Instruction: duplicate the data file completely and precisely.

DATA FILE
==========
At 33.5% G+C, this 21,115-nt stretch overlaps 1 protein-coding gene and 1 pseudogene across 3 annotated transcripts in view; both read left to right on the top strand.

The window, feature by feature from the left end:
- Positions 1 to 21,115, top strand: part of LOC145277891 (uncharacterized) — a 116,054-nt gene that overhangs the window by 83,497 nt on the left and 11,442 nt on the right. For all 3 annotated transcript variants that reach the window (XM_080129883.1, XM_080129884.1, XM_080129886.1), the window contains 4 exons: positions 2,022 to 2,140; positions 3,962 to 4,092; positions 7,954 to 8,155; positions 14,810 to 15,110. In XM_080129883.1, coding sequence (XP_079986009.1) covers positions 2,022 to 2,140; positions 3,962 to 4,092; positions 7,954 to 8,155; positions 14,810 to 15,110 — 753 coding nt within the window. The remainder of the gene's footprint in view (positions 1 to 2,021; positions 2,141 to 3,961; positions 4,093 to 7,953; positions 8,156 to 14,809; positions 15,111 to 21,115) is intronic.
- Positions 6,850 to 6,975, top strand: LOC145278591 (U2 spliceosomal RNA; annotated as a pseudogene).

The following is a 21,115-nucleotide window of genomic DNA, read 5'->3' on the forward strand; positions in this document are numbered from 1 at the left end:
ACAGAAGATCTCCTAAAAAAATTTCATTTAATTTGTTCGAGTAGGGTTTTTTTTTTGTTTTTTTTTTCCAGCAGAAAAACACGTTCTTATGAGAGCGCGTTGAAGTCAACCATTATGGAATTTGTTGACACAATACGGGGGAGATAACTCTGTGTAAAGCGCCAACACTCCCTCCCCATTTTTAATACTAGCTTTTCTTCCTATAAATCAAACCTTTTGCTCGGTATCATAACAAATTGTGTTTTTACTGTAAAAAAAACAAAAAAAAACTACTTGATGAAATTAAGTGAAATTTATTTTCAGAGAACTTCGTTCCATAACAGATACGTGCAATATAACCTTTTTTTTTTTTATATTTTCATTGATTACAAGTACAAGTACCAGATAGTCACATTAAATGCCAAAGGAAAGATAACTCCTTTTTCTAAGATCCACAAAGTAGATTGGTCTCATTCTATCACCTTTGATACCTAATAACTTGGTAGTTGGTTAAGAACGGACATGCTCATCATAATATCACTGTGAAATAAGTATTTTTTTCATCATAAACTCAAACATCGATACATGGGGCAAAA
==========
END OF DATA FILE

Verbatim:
At 33.5% G+C, this 21,115-nt stretch overlaps 1 protein-coding gene and 1 pseudogene across 3 annotated transcripts in view; both read left to right on the top strand.

The window, feature by feature from the left end:
- Positions 1 to 21,115, top strand: part of LOC145277891 (uncharacterized) — a 116,054-nt gene that overhangs the window by 83,497 nt on the left and 11,442 nt on the right. For all 3 annotated transcript variants that reach the window (XM_080129883.1, XM_080129884.1, XM_080129886.1), the window contains 4 exons: positions 2,022 to 2,140; positions 3,962 to 4,092; positions 7,954 to 8,155; positions 14,810 to 15,110. In XM_080129883.1, coding sequence (XP_079986009.1) covers positions 2,022 to 2,140; positions 3,962 to 4,092; positions 7,954 to 8,155; positions 14,810 to 15,110 — 753 coding nt within the window. The remainder of the gene's footprint in view (positions 1 to 2,021; positions 2,141 to 3,961; positions 4,093 to 7,953; positions 8,156 to 14,809; positions 15,111 to 21,115) is intronic.
- Positions 6,850 to 6,975, top strand: LOC145278591 (U2 spliceosomal RNA; annotated as a pseudogene).

The following is a 21,115-nucleotide window of genomic DNA, read 5'->3' on the forward strand; positions in this document are numbered from 1 at the left end:
ACAGAAGATCTCCTAAAAAAATTTCATTTAATTTGTTCGAGTAGGGTTTTTTTTTTGTTTTTTTTTTCCAGCAGAAAAACACGTTCTTATGAGAGCGCGTTGAAGTCAACCATTATGGAATTTGTTGACACAATACGGGGGAGATAACTCTGTGTAAAGCGCCAACACTCCCTCCCCATTTTTAATACTAGCTTTTCTTCCTATAAATCAAACCTTTTGCTCGGTATCATAACAAATTGTGTTTTTACTGTAAAAAAAACAAAAAAAAACTACTTGATGAAATTAAGTGAAATTTATTTTCAGAGAACTTCGTTCCATAACAGATACGTGCAATATAACCTTTTTTTTTTTTATATTTTCATTGATTACAAGTACAAGTACCAGATAGTCACATTAAATGCCAAAGGAAAGATAACTCCTTTTTCTAAGATCCACAAAGTAGATTGGTCTCATTCTATCACCTTTGATACCTAATAACTTGGTAGTTGGTTAAGAACGGACATGCTCATCATAATATCACTGTGAAATAAGTATTTTTTTCATCATAAACTCAAACATCGATACATGGGGCAAAA